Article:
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BY John Prizer
VERY FEW WORKS of popular culture make their characters' faith life the driving force of their narrative. The Swedish film Jerusalem has the ingredients of an epic love story set against a background of family conflicts over land. But each of the plot's twists and turns not only advances the melodrama, it also dramatizes its effect on the protagonists' walk with God.
Based on a celebrated, two-volume novel by Swedish writer Selma Lagerlof, the first woman to win the Nobel Prize for literature, Jerusalem is adapted for the screen and directed by Swedish director Bille August, (Pelle the Conqueror and Smilla's Sense of Snow). Its story is inspired by the adventures of a real-life group of Swedes who moved to the Holy Land at the turn of the century.
Storm (Bjorn Granath), a school-teacher in the small Swedish mountain town of Ingmargaden in the 1890s, breaks with the pastor (Max von Sydow) of the local Protestant church and erects his own mission hall that he believes will be “a fortress against apostasy.” Influenced by turn-of-the-century apocalyptic fervor and the Book of Revelation, Storm is preparing himself and his small band of followers for the Second Coming.
The rest of the population also believes it's a time of portents and signs. The patriarch of the region's most prominent family, Ingmar, dies while saving a pair of children from a freak river accident. But before breathing his last, he bequeaths to his 10-year-old son, also named Ingmar, enough money to buy back the family farm from his elder daughter Karin (Pernilla August). However, Karin's drunken husband Elias steals the funds and, as if punished by God, dies in another freak accident.
When Karin decides to marry again, young Ingmar (Ulf Friberg) chooses to move in with Storm where he falls in love with the schoolteacher's beautiful daughter Gertrud (Maria Bonnevie). The young couple seem destined for a passionate romance. But while dancing together outdoors to an earthy Swedish folk-dance, a frightening summer storm disrupts the festivities, leading the villagers to believe that God is angry.
When confronted with moral choices, each opted for the way of
sacrifice and forgiveness over ego gratification.
Into this maelstrom of fearful piety walks the fiery, faith-healing preacher Hellgum (Sven Bertil-Taube), a former swindler who's now part of an apocalyptic religious sect headquartered in Chicago. He takes over the mission hall from Storm and, after curing Karin from a temporary paralysis, converts the Ingmarsson farm into a religious commune.
Young Ingmar has been working a family sawmill, hoping to earn enough money to marry Gertrud and buy back the farm. But his true love has also come under the sway of Hellgum so he engineers the preacher's expulsion from the family property.
The clever faith-healer turns this setback to his advantage, announcing that he's moving to Jerusalem where he says the second coming will take place. He asks the other commune members to sell all their possessions and follow him.
Karin auctions the Ingmarsson land to a wealthy farmer, who makes the property part of the dowry of his daughter Barbro (Lena Endre). Ingmar, remembering his father's deathbed wish for him to have the farm, dumps his true love Gertrud to marry Barbro. Gertrud, feeling angry and betrayed, is certain she's seen a vision of Jesus in the forest and takes it as a sign that she's to go with Hellgum to the Holy Land.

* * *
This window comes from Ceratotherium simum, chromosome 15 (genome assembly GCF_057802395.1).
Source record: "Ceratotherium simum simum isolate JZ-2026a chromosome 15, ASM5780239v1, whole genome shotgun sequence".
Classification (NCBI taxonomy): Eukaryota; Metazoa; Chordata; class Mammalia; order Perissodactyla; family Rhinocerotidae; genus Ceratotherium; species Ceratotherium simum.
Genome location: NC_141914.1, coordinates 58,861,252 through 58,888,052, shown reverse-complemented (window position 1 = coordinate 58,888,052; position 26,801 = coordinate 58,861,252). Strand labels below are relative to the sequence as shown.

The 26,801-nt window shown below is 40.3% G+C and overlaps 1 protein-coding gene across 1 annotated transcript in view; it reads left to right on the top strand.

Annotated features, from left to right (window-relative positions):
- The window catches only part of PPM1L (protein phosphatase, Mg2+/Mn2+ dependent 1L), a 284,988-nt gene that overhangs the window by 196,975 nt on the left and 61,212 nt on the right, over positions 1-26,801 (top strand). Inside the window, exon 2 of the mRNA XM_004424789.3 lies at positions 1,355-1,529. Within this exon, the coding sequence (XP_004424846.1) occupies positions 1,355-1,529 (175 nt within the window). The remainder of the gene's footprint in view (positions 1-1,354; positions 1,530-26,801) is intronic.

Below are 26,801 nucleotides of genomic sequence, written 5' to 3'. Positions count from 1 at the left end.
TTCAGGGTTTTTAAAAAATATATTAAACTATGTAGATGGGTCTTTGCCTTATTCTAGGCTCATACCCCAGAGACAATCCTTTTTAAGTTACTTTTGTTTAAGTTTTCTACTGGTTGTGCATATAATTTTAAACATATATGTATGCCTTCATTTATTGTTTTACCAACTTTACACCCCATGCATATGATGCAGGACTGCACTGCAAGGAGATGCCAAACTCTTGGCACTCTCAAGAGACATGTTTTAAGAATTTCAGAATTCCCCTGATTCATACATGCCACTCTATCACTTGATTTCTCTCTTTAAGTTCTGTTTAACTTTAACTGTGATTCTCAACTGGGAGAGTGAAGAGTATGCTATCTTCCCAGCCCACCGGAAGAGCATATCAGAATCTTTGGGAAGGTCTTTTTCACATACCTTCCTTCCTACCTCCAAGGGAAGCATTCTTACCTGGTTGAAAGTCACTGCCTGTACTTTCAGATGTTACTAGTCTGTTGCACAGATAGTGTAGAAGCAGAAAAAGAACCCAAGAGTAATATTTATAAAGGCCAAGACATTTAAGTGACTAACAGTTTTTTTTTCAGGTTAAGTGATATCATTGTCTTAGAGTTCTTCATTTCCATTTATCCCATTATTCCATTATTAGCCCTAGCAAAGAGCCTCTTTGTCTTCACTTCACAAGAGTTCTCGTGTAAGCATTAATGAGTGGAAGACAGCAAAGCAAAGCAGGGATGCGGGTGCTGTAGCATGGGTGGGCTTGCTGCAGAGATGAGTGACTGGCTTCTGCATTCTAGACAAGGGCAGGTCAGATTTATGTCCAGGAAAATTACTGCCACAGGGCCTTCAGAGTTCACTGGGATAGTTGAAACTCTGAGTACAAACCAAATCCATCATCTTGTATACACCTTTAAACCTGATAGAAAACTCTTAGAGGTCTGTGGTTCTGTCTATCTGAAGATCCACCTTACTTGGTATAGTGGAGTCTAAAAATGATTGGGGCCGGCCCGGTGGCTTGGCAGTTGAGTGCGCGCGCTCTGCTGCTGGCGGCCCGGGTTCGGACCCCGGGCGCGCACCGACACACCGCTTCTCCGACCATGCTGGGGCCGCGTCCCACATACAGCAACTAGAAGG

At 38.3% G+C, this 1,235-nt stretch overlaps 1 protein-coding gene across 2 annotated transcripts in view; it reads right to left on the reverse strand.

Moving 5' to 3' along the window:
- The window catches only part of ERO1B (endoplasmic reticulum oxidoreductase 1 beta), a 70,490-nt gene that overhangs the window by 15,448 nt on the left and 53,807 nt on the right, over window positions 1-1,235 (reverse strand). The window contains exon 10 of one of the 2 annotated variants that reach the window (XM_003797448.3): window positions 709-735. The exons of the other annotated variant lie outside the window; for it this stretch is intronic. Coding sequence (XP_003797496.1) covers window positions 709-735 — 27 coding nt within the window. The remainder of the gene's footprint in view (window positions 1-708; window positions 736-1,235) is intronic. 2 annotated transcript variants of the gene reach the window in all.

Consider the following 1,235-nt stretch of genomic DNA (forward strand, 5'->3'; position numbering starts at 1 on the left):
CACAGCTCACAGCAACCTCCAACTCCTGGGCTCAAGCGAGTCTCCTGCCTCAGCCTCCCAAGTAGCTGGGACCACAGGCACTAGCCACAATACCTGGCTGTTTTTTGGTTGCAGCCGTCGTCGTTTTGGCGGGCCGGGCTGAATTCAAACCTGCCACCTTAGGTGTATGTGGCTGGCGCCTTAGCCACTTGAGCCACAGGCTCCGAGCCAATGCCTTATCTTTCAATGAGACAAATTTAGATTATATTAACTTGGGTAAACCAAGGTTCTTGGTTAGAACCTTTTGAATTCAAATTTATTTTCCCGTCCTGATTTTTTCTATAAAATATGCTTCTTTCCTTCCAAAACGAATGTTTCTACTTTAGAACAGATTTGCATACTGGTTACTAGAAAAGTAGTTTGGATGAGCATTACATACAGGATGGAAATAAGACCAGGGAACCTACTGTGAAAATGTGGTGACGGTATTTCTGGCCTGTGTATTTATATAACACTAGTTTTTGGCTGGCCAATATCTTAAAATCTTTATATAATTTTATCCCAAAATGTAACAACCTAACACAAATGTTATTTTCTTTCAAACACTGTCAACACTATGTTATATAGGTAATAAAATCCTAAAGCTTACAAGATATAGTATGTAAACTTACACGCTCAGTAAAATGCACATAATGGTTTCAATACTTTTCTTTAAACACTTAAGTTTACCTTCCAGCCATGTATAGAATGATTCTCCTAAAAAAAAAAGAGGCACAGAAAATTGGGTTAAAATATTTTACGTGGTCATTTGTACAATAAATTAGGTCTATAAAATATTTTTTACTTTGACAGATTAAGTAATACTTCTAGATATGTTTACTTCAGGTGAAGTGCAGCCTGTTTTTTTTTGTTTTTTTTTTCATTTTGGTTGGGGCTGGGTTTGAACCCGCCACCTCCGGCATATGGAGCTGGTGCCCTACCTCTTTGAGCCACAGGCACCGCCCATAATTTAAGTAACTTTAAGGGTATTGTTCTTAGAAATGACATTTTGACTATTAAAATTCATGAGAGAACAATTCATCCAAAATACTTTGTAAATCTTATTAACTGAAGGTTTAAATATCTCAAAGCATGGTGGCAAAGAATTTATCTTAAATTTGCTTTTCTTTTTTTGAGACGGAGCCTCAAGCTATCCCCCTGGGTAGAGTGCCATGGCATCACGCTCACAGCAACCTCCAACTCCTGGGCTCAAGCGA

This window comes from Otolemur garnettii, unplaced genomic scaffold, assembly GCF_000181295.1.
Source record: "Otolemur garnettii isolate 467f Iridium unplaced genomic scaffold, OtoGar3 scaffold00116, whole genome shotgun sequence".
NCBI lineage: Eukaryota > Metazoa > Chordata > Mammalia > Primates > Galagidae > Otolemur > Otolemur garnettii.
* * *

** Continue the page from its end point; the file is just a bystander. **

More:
Ingmar and Gertrud, the star-crossed lovers, are now separated by marriage, a continent and a cult. The audience wonders: Will they ever get back together?
Jerusalem skillfully plays against these conventional expectations to reveal a deeper understanding of the meaning of love than its protagonists at first possess. Ingmar's marriage seems empty and cold. Barbro believes there's a curse on her family and that all her children will be born retarded and blind. She sees that Ingmar still cares for Gertrud and, in a self-sacrificing manner, encourages him to go to the Holy Land and rescue his true love.
In Jerusalem Hellgum is removed as spiritual leader and replaced by the cult's wealthy benefactor Mrs. Gordon (Olympia Dukakis). When illness strikes, Mrs. Gordon prohibits her followers from consulting a doctor and tries to cure them through faith-healing. She fails and many die.
When Ingmar arrives, Gertrud is reluctant to leave. Once again she believes she's had a vision of Jesus, this time walking the streets of Jerusalem. Ingmar tracks down the apparition, who turns out to be the leader of an ecstatic Sufi sect. The sect members attack the Swede, gravely wounding him.
Gertrud returns with the ailing Ingmar to Sweden. Accompanying them is Gabriel (Jan Mybrand) who's been with the commune since its earliest days and has long loved Gertrud.
Meanwhile Barbro has given birth to a healthy baby who's baptized in the Protestant church that the cult members had originally abandoned. Ingmar chooses to remain with his wife and their child instead of Gertrud, to whom Gabriel offers comfort.
The once star-crossed lovers have suffered in different ways, but when confronted with moral choices, each opted for the way of sacrifice and forgiveness over ego gratification. In the process they moved closer to God and his commandments about love even though it meant giving up each other.
Jerusalem is a rich tapestry of personal passions, religious fervor and attachment to the land that treats the spiritual journey of each character with rare respect.
John Prizer is based in Los Angeles.